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Wednesday, October 17, 2012

Winter Approaching - Male and Female Seaberry / Seabuckthorn are Budding!

Hello, Hello! You are visitor number 52,113! I am a very lucky guy so many people have a curiosity about Hippophae Rhamnoides L.-- Seabuckthorn.

My plants, both the purchased ones and the plants grown from seabuckthorn seed look like they will be  producing seaberries next year.   For the first time!  As many of you already know, there is a  commitment of time with growing Seabuckthorn.  My first post was in February of 2010, soon to be three years ago.  I have learned so much along the way and I hope you all have enjoyed reading, commenting, and contributing.  I have absolutely enjoyed you being here!  If you ever have any comments, advice, or stories to pass along, I post all comments that are not simply advertisements.  

One of the most popular postings was titled How Do I Tell the Sex of a Seaberry / Seabuckthorn Plant?
The question:  Do I have a male or female seabuckthorn plant? is a good one and not all that easy to answer until you have berries on the bush.  In the linked post just mentioned, I talked about the differences in the flowers between the male and female plants.  The Seabuckthorn flower photo's are from Larry_Gene and appear here again in this post. 
Female Seabuckthorn flowers (above)

Male Seabuckthorn flowers (above)
Here is a new question.   Can you tell the sex of the Seabuckthorn from looking closely at the buds as they form in the fall of the year?  If we are able to do this, it could be very useful with fall transplanting and placing the correct ratio of male/female in the orchard.  Most importantly, the information would be nearly a year earlier that waiting for the berries to appear for the first time.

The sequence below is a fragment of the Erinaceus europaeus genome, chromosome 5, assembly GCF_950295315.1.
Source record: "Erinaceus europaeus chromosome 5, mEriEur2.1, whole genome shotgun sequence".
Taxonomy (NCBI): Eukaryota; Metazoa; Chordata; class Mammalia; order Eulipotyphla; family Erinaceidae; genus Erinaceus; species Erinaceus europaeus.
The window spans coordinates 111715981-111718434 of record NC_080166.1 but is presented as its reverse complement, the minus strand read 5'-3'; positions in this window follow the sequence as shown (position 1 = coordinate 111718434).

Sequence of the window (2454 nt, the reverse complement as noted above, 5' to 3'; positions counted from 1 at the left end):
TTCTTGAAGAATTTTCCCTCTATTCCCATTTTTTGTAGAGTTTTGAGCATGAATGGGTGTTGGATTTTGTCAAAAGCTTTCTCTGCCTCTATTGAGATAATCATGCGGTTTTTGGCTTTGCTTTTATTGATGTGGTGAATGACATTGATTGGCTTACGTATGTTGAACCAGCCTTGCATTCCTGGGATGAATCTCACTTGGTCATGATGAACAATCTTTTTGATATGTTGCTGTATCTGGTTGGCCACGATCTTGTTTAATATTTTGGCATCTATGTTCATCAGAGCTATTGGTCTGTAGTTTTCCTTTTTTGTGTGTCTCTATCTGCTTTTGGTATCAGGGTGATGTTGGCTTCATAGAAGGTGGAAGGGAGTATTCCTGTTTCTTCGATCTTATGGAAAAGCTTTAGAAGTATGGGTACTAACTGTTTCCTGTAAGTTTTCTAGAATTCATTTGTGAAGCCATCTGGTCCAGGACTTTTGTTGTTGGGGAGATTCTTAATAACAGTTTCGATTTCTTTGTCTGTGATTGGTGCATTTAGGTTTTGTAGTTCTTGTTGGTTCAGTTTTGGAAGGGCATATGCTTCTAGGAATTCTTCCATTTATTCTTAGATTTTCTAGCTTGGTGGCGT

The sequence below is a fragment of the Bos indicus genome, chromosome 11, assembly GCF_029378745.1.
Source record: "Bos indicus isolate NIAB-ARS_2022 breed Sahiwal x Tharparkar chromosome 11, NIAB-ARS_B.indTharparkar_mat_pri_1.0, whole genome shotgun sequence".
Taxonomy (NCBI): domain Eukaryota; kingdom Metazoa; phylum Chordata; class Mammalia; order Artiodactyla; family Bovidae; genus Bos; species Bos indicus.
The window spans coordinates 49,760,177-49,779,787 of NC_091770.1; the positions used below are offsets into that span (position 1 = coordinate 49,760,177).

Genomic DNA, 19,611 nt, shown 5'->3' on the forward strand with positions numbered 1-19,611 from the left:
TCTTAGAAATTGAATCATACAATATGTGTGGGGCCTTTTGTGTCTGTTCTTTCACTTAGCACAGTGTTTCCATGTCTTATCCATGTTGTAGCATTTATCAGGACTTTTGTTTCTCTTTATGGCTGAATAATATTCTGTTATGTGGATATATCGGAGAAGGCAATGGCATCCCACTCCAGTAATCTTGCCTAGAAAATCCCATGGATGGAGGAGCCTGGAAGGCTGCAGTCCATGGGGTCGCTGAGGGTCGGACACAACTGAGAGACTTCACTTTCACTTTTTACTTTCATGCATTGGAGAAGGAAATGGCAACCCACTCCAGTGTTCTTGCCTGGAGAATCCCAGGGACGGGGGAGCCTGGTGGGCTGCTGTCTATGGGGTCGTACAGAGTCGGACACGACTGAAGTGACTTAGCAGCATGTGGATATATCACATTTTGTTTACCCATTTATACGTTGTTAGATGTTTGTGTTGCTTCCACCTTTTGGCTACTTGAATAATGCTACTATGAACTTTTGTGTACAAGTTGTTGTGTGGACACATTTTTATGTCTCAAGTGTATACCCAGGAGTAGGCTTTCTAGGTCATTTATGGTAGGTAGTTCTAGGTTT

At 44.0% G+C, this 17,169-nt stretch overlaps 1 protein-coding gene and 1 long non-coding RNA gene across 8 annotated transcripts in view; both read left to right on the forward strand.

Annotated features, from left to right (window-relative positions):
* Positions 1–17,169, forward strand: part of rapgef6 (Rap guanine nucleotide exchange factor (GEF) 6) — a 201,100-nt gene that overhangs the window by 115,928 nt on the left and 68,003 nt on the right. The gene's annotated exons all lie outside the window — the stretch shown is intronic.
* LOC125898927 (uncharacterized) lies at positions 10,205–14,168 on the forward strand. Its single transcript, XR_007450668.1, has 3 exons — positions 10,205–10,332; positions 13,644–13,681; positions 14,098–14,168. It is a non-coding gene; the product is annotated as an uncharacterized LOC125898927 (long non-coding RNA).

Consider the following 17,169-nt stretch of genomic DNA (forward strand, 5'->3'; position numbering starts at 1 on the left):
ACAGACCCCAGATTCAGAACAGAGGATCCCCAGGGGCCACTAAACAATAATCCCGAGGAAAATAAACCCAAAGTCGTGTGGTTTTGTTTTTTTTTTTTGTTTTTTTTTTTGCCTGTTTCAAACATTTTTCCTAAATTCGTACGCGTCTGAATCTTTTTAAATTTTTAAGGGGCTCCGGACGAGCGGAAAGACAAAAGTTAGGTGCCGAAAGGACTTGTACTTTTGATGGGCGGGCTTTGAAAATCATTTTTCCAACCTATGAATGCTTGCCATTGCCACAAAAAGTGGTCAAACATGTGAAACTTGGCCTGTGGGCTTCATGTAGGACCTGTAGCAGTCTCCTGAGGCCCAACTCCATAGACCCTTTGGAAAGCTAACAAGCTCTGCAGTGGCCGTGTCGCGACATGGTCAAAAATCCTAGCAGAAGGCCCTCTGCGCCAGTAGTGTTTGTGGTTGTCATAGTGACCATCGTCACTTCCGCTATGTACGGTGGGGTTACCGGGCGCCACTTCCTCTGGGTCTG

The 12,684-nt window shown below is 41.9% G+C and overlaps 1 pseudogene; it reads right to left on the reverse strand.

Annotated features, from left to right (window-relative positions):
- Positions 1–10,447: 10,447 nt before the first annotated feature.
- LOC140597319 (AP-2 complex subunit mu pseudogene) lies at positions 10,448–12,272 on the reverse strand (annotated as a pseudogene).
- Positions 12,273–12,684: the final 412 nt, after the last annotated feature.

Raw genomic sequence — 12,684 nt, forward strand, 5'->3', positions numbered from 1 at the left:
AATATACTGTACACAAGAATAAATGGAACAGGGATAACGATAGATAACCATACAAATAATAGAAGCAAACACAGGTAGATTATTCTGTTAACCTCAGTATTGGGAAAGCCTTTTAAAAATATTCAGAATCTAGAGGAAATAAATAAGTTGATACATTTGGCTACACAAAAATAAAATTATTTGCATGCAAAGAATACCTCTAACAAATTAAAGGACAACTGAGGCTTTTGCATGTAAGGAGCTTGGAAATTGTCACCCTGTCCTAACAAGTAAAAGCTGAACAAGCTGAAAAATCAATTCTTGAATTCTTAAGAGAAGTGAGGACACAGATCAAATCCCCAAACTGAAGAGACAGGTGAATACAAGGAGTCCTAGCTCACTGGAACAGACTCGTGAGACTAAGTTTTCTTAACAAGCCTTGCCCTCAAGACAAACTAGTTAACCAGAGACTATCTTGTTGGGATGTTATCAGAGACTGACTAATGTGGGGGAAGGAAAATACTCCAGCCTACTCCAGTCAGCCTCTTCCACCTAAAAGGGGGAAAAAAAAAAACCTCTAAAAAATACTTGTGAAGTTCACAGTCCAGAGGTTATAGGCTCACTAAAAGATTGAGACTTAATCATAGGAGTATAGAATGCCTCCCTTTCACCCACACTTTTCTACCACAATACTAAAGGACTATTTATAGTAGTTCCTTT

This is what I have to share of my observations here in mid-October in Massachusetts, USA (Latitude 43° ).

Fall Male Seabuckthorn Flower Buds

Male

Male
These photos are from a purchased and labeled plant from the nursery as male.  They were received in the spring of 2010.  

 Fall Female Seabuckthorn Flower Buds

Female

female
These photos of the female flower buds were taken from purchased and labeled plants from the nursery.  

 Unsexed Seabuckthorn Flower Buds

The following photos are from plants grown from seed.  They have a 50% chance of being male or female.  I have numbered each photo and indicated my best assessment.  Please add yours in the comment section.
1.female?

2.female?

3.female?

4.male?

5. male?

6. male?
 I'll admit, I am not sure.  My choices were based on the amount of scales on the bud.  The males have  been reported to have more than the females.  If you have some producing plants at your home or farm, please take a look and weigh in on this question.  Thanks so much!

Sammy from Upstate New York writes:  I made a marinade with extra virgin olive oil, seaberry juice, basil, and then I minced some chives,bruised them with the back of a spoon and  mixed the whole thing adding a little salt and ground pepper.   I marinated tilapia fish and then broiled it.  What do you think?
Mr. Sammy-
You are a genius!  Julia Child would have been very proud.  Keep at it! 

3 comments:

  1. How exciting that you will get seaberries next year!

    I started off with 5 plants and now down to 3. Last time I check one of them is female. Gurney's (online nursery) was suppose to send me some, but I think they stopped selling them now.

    ReplyDelete
    Replies
    1. You can multiply the female plant through clonal propagation.

      Delete
  2. Yes Elise, I am excited about having some berries to harvest next year! Thanks for the comment. This spring I hope to have some small plants for sale. They will be unsexed but much less expensive than the commercial outlets. I also hope they will be more easily made to survive transplantation.

    ReplyDelete